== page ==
Introduction Liquid embolic material (LEM) plays an essential role in the treatment of hemorrhagic stroke caused by arteriovenous malformation or dural arteriovenous fistula. However, currently available non-adhesive LEMs has the problem of catheter entrapment, and also known to have a cytotoxic effect due to the organic solvents such as Dimethyl Sulfoxide (DMSO). The New Generation Liquid Embolic Material (NGLEM) is a clear liquid that immediately forms a solid hydrogel cast upon exposure to Ca2+ in the bloodstream, and organic solvents are not required. The performance of this new liquid embolic material was evaluated using an in vivo experimental model using rabbit.
Methods Under general anesthesia, a renal artery of New Zealand rabbit (4.5–5.0 kg) was catheterized under fluoroscopy using a microcatheter, and NGLEM (Aqua Embolic System) was injected into the artery. Following factors were assessed; 1) the amount of LEM required for the complete occlusion, 2) injection speed, 3) duration of the injection, 4) radiopacity during the deployment and 5) incidence of catheter entrapment after the injection.
Results 10 renal arteries in 10 rabbits were treated, and all arteries were completely occluded without technical complication. The injected materials immediately formed LEM cast in all vessels followed by the reflux over the microcatheter. All catheters were withdrawn without any sign of catheter entrapment. The NGLEM mixed with tantalum based (10 animals) contrasts medium showed sufficient radiopacity under fluoroscopy. With the injection speed of 0.02 ml/sec, the average volume required was 0.68 ml. Average time for the complete occlusion was 237 seconds. No increased thrombogenicity or vasospasm near the treated lesion was observed during the procedure.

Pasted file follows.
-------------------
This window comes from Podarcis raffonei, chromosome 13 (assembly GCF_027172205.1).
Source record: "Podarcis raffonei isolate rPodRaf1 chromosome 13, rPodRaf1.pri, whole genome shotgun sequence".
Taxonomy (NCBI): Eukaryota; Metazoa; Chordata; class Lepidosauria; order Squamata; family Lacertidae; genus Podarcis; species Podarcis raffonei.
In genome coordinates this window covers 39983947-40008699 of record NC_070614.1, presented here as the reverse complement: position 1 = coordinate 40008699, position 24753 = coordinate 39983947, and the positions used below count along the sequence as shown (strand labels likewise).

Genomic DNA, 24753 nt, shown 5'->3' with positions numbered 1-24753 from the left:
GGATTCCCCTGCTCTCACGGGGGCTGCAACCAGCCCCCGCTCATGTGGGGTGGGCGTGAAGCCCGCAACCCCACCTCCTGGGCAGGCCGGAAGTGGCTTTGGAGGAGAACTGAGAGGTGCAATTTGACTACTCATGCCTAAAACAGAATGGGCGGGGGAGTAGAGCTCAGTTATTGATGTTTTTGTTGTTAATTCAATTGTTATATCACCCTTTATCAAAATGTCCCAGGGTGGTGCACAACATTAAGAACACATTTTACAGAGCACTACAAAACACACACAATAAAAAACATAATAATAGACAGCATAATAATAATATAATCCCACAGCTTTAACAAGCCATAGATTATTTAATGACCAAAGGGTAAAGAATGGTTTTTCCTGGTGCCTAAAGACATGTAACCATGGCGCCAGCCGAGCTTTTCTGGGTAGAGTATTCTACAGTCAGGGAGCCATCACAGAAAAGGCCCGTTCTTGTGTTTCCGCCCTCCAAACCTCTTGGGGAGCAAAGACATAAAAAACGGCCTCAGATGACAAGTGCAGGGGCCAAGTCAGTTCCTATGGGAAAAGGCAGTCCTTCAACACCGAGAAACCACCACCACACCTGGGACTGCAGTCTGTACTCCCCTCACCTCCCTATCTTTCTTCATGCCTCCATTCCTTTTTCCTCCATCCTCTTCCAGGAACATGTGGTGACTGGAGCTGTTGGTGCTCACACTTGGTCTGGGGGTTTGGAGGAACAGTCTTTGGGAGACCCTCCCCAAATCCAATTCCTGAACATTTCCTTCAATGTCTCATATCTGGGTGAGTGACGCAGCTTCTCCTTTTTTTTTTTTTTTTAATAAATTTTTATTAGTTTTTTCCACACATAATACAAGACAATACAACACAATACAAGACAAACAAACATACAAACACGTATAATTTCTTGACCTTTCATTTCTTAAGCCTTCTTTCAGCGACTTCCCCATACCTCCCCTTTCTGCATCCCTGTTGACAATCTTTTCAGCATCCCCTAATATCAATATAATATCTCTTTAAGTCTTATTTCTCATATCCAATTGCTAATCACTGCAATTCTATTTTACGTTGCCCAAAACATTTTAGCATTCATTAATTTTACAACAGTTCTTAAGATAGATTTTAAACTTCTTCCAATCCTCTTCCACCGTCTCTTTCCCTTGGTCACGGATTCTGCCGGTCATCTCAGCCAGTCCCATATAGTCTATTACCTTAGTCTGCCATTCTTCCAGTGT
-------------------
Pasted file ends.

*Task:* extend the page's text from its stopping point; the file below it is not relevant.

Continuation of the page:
Conclusions NGLEM, which is a DMSO free, non-adhesive bio-polymer may be used as an embolic material for the treatment of hemorrhagic stroke caused by cerebrovascular diseases.
Disclosures I. Yuki: 1; C; Research Grant: Institute for Clinical and Translational Science (ICTS) Pilot Award (NIH Director’s Transformative Research Award initiative), Research Grant Supported by the MEXT (Ministry of Education, Culture, Sports, Science and Technology), Government of Japan. K. Ohkawa: 1; C; Research Grant Supported by the MEXT (Ministry of Education, Culture, Sports, Science and Technology), Government of Japan. 2; C; N/A. 3; C; N/A. 4; C; N/A. 5; C; N/A. 6; C; N/A. F. Hsu: 1; C; Research Grant: Institute for Clinical and Translational Science (ICTS) Pilot Award. J. Xu: None. S. Li: None. S. Suzuki: 1; C; Research Grant: Institute for Clinical and Translational Science (ICTS) Pilot Award (NIH Director’s Transformative Research Award initiative).
Statistics from Altmetric.com
If you wish to reuse any or all of this article please use the link below which will take you to the Copyright Clearance Center’s RightsLink service. You will be able to get a quick price and instant permission to reuse the content in many different ways.